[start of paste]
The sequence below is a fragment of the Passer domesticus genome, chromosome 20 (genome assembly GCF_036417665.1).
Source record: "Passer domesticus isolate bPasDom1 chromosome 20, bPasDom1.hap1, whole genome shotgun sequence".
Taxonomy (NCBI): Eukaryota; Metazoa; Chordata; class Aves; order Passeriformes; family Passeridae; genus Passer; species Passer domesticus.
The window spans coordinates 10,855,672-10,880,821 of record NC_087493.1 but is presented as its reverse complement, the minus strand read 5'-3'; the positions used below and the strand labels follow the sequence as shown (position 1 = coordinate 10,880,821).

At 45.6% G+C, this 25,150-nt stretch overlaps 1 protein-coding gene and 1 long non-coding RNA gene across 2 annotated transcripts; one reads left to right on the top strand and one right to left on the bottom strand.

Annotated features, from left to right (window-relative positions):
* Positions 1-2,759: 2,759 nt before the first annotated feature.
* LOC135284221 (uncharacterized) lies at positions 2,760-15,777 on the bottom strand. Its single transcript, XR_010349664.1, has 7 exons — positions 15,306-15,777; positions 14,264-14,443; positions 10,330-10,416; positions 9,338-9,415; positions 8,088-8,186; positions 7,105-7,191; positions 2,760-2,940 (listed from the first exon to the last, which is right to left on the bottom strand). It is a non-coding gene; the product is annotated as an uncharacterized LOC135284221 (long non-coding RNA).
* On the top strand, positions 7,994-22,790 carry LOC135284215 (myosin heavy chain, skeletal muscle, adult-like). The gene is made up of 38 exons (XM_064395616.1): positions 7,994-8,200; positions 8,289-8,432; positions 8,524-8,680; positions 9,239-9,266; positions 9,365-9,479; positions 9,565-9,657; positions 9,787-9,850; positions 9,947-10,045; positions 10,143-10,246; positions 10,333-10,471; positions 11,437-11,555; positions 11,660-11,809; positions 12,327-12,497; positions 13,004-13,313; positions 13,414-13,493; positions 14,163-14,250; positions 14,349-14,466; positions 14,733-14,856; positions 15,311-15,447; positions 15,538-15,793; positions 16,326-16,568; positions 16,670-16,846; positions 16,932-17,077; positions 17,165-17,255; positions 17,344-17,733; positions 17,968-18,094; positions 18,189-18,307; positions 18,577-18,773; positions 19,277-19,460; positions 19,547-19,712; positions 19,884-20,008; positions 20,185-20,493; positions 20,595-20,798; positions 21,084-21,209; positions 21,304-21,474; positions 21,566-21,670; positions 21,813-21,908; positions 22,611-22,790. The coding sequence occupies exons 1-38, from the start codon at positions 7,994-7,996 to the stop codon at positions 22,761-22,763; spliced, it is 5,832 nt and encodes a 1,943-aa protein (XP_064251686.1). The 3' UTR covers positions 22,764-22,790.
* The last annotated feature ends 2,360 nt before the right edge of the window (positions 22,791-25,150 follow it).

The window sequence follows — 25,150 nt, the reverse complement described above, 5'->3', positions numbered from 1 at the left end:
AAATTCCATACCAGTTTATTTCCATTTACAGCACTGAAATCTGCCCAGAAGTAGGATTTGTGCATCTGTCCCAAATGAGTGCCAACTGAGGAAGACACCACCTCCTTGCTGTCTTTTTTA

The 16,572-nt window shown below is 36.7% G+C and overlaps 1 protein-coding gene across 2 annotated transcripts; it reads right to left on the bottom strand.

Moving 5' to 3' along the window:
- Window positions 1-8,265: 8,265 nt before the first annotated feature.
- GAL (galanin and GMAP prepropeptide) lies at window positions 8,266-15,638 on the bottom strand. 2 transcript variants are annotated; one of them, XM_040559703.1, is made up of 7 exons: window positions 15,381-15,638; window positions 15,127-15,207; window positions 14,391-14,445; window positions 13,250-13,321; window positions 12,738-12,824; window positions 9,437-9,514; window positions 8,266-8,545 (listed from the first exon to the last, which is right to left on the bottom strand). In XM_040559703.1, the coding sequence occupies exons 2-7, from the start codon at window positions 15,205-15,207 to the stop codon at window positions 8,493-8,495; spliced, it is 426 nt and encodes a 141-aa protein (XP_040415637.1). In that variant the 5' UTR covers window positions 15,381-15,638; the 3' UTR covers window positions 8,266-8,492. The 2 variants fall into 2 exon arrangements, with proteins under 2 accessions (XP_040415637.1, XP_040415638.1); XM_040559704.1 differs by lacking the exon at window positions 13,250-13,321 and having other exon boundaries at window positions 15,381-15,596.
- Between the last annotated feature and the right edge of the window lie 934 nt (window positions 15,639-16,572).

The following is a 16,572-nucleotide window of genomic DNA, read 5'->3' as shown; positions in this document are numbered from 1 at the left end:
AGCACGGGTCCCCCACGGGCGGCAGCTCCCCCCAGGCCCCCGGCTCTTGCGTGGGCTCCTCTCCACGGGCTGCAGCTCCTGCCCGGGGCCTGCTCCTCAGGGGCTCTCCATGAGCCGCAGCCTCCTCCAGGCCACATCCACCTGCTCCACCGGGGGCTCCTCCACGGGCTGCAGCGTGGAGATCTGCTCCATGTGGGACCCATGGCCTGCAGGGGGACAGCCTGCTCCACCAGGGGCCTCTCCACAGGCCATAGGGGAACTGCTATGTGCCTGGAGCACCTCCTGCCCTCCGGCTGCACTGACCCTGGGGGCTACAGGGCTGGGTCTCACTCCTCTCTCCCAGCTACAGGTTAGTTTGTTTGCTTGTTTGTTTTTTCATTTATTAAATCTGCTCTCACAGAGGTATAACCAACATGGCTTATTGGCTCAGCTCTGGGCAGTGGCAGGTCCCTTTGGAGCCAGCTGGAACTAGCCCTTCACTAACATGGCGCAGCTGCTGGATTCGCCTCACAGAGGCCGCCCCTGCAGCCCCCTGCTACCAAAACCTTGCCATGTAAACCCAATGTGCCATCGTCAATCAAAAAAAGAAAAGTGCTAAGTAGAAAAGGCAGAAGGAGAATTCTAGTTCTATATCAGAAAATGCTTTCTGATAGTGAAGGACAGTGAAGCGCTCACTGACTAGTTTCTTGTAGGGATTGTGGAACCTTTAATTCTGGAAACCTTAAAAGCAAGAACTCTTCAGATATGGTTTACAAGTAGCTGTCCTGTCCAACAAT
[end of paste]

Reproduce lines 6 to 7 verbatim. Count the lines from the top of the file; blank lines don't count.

Annotated features, from left to right (window-relative positions):
* Positions 1-2,759: 2,759 nt before the first annotated feature.